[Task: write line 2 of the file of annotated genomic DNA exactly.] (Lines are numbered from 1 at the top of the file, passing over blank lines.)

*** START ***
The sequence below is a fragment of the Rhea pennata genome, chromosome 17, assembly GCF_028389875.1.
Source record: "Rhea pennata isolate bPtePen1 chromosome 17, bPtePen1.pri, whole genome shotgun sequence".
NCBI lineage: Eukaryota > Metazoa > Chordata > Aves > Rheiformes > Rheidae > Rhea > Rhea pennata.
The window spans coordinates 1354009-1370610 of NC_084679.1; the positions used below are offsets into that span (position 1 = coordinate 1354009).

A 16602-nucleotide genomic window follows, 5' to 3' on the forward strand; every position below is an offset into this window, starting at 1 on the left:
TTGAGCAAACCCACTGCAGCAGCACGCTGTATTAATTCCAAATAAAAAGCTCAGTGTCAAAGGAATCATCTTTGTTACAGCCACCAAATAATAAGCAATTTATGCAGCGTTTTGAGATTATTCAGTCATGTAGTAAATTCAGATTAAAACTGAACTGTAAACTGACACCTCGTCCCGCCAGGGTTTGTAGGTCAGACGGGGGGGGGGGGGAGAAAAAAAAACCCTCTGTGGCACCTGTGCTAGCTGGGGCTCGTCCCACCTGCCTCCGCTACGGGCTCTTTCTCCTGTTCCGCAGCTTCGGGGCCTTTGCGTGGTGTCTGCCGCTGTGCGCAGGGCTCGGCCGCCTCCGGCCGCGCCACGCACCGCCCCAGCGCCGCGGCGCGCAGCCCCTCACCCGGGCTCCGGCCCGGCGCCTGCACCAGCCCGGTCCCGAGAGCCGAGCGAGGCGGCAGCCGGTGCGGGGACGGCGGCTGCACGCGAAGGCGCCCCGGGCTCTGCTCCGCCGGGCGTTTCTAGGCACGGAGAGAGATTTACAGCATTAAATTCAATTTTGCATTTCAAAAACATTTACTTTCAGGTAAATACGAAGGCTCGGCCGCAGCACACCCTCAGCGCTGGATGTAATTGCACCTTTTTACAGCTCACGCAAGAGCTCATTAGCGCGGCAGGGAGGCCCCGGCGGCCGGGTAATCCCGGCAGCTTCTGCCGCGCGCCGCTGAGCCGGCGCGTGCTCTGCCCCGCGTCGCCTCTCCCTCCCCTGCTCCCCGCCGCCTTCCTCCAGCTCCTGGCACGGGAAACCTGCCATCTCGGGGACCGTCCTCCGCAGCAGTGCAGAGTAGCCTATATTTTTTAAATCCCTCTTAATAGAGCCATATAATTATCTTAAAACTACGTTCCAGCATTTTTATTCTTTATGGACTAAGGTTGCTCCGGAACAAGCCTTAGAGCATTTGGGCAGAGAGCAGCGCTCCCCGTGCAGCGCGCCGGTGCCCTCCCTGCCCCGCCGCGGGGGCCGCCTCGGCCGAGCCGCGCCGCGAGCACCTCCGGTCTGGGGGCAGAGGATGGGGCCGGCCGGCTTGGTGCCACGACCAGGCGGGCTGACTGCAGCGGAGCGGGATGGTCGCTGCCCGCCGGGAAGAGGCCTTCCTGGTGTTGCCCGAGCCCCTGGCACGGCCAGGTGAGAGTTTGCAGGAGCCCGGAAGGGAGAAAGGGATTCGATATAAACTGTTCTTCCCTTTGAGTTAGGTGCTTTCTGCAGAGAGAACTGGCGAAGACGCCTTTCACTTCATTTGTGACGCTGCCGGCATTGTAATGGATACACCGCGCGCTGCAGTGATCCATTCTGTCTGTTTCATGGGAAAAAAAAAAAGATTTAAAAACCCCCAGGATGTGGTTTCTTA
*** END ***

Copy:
Source record: "Rhea pennata isolate bPtePen1 chromosome 17, bPtePen1.pri, whole genome shotgun sequence".